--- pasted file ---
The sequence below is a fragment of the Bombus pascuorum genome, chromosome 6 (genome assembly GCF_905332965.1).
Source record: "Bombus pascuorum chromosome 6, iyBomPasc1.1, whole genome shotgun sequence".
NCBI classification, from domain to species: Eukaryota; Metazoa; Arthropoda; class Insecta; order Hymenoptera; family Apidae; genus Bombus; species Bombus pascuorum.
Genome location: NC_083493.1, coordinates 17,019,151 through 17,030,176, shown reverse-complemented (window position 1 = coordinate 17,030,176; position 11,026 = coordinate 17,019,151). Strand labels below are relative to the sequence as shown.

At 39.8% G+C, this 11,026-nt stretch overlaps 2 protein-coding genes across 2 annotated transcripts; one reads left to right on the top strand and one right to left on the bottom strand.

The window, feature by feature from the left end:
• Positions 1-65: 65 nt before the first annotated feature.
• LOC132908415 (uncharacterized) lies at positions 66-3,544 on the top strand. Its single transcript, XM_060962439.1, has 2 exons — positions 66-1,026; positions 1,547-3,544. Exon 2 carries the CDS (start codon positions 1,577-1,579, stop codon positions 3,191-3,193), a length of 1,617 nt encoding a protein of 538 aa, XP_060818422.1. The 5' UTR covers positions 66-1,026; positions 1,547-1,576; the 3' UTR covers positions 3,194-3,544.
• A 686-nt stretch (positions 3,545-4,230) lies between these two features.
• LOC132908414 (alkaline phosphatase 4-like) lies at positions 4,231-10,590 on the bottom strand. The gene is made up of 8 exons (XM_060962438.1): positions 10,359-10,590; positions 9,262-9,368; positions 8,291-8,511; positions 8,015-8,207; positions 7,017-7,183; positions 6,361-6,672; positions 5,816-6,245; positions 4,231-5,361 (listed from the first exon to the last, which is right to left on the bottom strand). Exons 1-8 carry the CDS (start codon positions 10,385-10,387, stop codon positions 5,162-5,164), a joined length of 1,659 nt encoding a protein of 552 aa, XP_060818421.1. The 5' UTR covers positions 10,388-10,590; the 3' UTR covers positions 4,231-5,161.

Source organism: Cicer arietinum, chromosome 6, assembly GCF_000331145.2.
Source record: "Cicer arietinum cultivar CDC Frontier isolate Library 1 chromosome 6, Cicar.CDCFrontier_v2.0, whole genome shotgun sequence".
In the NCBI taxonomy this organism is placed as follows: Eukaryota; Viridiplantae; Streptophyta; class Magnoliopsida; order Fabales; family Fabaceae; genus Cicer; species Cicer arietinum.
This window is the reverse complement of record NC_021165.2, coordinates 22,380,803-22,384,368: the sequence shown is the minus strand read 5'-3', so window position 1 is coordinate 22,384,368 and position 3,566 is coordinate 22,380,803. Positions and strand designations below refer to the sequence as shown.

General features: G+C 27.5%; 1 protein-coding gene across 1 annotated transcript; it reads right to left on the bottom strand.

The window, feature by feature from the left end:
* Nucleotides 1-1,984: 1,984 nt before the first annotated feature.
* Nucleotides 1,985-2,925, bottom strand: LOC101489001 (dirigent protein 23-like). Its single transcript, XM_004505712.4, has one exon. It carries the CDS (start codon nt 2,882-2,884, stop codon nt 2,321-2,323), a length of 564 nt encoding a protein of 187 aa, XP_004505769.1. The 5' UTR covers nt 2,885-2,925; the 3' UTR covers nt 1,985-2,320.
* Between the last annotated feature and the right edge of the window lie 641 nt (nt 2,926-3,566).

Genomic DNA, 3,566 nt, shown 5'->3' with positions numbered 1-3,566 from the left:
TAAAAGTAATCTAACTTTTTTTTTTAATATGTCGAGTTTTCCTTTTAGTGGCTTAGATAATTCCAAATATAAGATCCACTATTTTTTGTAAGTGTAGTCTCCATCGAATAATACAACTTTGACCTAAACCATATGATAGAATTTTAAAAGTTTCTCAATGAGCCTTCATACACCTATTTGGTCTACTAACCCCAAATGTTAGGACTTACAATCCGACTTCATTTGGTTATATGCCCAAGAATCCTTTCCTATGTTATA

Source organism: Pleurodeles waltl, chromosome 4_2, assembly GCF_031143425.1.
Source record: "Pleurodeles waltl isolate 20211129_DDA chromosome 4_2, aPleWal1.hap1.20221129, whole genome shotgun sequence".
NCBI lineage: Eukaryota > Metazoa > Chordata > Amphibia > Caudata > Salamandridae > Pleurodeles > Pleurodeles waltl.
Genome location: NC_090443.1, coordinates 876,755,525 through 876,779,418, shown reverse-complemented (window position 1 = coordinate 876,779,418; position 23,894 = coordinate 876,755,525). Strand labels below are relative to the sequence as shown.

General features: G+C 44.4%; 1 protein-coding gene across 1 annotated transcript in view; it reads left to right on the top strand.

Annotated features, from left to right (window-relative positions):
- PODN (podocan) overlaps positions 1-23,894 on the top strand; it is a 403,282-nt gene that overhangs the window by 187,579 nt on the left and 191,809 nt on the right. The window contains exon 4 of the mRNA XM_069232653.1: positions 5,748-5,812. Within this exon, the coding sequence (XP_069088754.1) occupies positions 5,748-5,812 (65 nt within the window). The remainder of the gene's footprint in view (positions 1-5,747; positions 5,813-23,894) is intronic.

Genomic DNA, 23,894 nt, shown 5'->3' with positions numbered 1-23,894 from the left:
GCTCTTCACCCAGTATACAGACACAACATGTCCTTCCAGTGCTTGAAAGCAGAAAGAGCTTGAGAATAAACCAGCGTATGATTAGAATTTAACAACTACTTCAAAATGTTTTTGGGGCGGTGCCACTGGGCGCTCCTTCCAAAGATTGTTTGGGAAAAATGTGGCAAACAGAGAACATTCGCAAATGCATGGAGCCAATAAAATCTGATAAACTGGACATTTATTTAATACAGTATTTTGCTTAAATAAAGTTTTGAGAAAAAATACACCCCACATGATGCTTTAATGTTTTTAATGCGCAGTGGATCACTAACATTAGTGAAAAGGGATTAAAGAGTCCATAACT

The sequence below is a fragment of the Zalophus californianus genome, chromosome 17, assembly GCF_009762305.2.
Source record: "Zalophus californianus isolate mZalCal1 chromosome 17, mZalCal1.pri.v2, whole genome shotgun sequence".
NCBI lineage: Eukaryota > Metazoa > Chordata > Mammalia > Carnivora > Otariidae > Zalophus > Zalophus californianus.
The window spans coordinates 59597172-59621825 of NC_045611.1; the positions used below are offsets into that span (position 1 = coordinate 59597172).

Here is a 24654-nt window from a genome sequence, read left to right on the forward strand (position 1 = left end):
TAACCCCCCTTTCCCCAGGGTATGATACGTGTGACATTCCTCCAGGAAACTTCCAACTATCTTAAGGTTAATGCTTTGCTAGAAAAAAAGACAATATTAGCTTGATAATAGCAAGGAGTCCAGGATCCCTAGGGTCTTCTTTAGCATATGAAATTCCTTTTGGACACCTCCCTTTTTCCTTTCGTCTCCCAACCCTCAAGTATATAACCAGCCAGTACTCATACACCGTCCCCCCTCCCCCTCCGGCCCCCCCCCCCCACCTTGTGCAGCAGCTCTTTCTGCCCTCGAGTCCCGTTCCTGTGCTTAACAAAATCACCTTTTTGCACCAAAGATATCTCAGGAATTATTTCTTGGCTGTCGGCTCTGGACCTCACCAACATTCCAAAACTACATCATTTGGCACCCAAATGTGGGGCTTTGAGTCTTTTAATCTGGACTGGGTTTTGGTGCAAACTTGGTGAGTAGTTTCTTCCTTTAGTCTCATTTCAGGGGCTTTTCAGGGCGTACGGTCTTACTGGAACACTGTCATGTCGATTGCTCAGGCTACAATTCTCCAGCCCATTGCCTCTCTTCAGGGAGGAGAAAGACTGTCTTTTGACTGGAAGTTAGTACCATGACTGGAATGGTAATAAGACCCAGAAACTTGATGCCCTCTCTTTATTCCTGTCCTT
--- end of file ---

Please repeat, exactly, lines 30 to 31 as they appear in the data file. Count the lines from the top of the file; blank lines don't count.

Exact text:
GCTCTTCACCCAGTATACAGACACAACATGTCCTTCCAGTGCTTGAAAGCAGAAAGAGCTTGAGAATAAACCAGCGTATGATTAGAATTTAACAACTACTTCAAAATGTTTTTGGGGCGGTGCCACTGGGCGCTCCTTCCAAAGATTGTTTGGGAAAAATGTGGCAAACAGAGAACATTCGCAAATGCATGGAGCCAATAAAATCTGATAAACTGGACATTTATTTAATACAGTATTTTGCTTAAATAAAGTTTTGAGAAAAAATACACCCCACATGATGCTTTAATGTTTTTAATGCGCAGTGGATCACTAACATTAGTGAAAAGGGATTAAAGAGTCCATAACT

The sequence below is a fragment of the Zalophus californianus genome, chromosome 17, assembly GCF_009762305.2.